SCREENING AND EARLY DETECTION FOR THE OLDER CANCER PATIENT
Cancer screening guidelines for older adults are not clear. General frameworks for making decisions regarding screening exist11; however, for breast cancer, they appear to be left to the discretion of providers or patients.12 For prostate cancer, the rates of screening among the elderly with limited life expectancy may be too high.13, 14 After a cancer diagnosis, elderly patients should be evaluated carefully regarding how comorbidity, physical function, and psychosocial health may influence treatment plans.
Comorbid Conditions and Geriatric Assessments as Screening Tools to Guide Treatment
Ongoing treatment for comorbid conditions, such as diabetes, pulmonary disease, and heart disease, may result in drug interactions when chemotherapy is introduced. Chronic diseases, such as renal or liver disease, may alter the pharmacokinetics and pharmacodynamics of chemotherapeutic agents. These changes as well as alterations in drug absorption, distribution, metabolism, and excretion may result in greater toxicities among older cancer patients.15, 16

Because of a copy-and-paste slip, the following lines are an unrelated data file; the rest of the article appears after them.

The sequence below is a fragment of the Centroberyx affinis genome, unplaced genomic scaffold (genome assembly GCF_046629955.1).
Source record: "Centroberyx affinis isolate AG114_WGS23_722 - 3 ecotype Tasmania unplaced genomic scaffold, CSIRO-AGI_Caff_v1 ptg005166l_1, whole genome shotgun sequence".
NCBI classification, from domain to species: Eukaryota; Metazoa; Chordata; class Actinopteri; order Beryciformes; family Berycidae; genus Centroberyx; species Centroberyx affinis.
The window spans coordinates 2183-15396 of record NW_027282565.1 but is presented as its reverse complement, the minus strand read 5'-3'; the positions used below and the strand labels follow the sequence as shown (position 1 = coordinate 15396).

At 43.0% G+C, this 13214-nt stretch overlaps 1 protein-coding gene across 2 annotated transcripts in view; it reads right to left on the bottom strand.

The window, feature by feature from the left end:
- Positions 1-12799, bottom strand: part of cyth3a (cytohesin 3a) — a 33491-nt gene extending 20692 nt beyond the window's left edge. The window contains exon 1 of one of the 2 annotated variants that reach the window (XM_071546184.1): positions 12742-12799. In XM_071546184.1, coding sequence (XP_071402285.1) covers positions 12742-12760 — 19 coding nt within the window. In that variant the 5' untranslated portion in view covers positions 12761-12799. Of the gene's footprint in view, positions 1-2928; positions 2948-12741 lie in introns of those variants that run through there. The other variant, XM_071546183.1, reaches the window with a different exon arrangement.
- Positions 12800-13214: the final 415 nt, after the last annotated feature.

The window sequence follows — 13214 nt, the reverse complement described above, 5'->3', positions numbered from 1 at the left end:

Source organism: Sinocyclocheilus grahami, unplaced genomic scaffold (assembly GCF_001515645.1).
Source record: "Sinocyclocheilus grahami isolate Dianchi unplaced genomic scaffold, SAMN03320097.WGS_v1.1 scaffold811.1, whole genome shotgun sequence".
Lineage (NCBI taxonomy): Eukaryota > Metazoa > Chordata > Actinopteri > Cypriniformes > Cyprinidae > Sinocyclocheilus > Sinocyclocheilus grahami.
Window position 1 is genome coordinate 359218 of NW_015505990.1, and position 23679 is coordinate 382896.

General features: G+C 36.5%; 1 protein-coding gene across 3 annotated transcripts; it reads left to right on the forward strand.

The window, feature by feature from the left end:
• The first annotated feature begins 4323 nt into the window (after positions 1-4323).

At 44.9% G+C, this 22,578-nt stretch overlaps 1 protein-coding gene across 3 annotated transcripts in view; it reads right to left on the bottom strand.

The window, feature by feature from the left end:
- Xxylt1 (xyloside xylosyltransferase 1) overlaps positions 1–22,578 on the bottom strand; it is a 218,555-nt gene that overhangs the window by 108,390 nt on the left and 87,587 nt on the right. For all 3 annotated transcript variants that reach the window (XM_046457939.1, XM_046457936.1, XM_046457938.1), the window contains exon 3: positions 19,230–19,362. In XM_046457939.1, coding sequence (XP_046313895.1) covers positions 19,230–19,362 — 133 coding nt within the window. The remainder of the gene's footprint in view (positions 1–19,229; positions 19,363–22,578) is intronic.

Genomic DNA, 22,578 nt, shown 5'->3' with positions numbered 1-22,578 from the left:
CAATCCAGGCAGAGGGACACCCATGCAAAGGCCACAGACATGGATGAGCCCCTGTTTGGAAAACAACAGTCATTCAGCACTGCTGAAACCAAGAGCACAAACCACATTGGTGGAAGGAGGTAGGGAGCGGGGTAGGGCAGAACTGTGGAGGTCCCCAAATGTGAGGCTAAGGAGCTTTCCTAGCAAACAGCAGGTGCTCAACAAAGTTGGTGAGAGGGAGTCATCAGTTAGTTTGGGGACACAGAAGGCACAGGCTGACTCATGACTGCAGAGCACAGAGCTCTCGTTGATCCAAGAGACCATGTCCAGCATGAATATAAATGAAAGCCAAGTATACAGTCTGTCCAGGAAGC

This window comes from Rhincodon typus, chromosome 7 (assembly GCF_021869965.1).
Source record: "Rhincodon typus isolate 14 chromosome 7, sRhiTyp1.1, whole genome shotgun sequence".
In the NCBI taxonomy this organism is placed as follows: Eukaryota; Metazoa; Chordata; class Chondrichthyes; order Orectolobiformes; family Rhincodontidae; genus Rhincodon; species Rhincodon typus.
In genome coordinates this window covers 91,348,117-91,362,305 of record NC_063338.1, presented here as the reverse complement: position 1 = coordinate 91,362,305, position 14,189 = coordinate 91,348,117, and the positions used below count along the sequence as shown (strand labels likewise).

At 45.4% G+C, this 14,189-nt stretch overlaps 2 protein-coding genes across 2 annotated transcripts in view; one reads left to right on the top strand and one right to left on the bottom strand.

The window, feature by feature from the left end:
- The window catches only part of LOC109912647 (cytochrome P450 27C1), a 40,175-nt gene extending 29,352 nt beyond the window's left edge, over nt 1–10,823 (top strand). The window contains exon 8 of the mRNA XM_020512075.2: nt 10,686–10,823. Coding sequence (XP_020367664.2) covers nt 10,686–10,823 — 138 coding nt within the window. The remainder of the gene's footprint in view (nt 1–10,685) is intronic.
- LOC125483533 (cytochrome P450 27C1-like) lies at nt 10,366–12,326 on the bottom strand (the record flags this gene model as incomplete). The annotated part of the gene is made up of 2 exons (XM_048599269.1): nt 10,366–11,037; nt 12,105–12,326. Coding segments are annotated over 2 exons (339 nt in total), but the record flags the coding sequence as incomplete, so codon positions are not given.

Consequently, older adults are less likely to receive optimal doses of chemotherapy compared with younger patients because of toxicities and complications.17, 18 However, treatment trials seldom adjust for comorbid conditions or organ decrements when considering treatment modalities.3, 16, 19–21 Careful assessment of comorbid conditions6, 22 and organ function and how these factors may lead to subsequent suboptimal treatment dosages among older patients warrant further research. Under some circumstances with comorbidity and altered organ function, it is essential to consider palliation and supportive care as the best course of management for the older patient rather than suboptimal levels of curative treatment.